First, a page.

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I’ve Started My Own Business, Now What?


Congratulations! As you start to find your bearings and navigating your way as a new business owner, it’s important to remember certain tax implications. We break down a few tips to get you off on the right tax foot and keep your business running smoothly throughout the year!

1. Keep records.

It seems pretty easy, doesn’t it? But it can’t be emphasized enough. While the IRS doesn’t dictate what kind of records you should keep, it does require that the records be complete and accurate. So don’t just stuff your receipts in a drawer, start now and organize expenses and receipts and keep a log.  

2. Deduct an office in your home.

There are a lot of rumors about home offices triggering IRS audits. Don’t let those stories keep you from taking a home office deduction if you qualify. If you regularly and exclusively use part of your home to perform administrative or managerial activities for your business, you may be able to claim a home office deduction for a portion of your utilities, rent or mortgage interest, depreciation, cleaning and the like.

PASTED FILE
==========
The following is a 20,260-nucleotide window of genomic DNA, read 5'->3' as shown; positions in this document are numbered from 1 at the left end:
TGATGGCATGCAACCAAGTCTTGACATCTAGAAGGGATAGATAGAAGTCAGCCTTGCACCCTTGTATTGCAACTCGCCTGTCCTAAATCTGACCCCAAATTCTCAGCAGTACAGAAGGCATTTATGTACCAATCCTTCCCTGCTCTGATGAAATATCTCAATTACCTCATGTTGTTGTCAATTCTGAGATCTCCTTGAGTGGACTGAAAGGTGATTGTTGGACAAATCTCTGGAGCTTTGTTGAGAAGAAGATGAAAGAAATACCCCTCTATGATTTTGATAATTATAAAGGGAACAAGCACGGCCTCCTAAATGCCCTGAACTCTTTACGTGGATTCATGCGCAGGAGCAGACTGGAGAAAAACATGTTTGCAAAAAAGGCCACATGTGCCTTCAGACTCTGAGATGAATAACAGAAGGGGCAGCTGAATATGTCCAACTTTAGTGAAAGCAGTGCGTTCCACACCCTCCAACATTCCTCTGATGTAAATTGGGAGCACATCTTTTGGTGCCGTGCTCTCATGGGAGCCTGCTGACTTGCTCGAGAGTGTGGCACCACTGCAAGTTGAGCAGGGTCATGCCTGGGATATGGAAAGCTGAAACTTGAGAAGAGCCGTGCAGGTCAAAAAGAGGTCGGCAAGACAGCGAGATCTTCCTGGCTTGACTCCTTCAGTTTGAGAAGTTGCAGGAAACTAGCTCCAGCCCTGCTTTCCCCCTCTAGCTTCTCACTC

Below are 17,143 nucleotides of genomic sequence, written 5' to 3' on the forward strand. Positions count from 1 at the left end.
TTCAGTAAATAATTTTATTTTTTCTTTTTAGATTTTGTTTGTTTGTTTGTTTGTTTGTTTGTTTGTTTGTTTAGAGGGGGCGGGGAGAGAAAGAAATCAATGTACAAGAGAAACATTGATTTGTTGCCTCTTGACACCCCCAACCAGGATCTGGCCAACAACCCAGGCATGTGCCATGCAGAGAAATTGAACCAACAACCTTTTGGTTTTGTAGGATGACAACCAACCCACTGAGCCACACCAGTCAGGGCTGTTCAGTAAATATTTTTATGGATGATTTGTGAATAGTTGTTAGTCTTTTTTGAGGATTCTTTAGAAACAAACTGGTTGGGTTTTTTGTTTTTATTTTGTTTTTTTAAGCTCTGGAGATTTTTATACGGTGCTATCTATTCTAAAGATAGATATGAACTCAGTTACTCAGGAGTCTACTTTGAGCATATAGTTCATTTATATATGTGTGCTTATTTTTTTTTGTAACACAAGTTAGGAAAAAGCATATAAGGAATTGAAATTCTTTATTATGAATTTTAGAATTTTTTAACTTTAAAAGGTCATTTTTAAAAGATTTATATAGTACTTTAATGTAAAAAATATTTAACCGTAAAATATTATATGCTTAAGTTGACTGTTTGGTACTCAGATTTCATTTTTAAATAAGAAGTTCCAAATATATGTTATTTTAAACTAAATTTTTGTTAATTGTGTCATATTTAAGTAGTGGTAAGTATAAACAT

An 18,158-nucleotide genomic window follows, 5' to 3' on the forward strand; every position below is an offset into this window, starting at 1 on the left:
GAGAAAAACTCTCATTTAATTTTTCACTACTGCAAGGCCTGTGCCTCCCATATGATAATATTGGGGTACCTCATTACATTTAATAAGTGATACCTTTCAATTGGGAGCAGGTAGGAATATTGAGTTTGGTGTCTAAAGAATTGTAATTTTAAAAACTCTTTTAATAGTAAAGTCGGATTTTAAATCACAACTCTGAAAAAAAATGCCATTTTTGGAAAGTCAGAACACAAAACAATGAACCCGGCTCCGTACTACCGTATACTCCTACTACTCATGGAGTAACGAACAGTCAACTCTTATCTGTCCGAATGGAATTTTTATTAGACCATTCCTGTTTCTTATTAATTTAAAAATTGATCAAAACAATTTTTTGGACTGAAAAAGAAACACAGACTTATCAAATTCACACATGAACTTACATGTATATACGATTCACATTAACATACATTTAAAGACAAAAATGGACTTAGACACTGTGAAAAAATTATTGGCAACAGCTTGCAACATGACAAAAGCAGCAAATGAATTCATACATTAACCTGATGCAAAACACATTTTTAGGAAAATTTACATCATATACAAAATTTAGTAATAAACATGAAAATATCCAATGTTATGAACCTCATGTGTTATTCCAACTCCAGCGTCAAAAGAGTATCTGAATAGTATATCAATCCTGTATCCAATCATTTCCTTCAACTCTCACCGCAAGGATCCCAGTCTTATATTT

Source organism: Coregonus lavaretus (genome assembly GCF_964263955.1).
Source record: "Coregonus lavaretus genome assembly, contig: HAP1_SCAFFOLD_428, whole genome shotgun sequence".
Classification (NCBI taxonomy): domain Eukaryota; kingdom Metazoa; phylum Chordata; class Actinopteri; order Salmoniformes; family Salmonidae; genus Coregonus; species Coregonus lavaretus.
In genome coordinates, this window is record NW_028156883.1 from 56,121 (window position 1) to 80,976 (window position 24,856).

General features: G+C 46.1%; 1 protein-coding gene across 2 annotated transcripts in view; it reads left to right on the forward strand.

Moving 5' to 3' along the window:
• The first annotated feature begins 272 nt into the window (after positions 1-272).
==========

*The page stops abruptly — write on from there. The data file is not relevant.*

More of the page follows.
3. Report your income.

You may start seeing 1099-MISC forms from your contract work or possibly 1099-K forms to report your income, but you may not receive the tax forms to report your income. 1099-MISC will only be issued if your client is paying you $600 or more for your work, and you will only receive a 1099-K form if you accept payment through a third-party provider, have more than 200 transactions, and make more than $20,000. So keep track of all the income you make since you are required to report all income.

4. Set money aside for income taxes. 

In the United States, we have a “pay as you go” tax system. That means the government expects to receive most of your taxes throughout the year. Employees typically have taxes automatically withheld from their paychecks. If you are self-employed, you most likely don’t have taxes withheld from your pay throughout the year and are instead subject to quarterly estimated taxes. In general, you are expected to pay estimated taxes if you expect to owe $1,000 or more annually for your taxes.

For the 2019 tax year, quarterly estimated taxes are due by April 15, 2019, June 17, 2019, September 16, 2019, and January 15, 2020. Remember, you don’t have to make your 2019 4th quarter payment if you choose to file your full 2019 tax return by January 31, 2020, and pay the entire balance due with your return.

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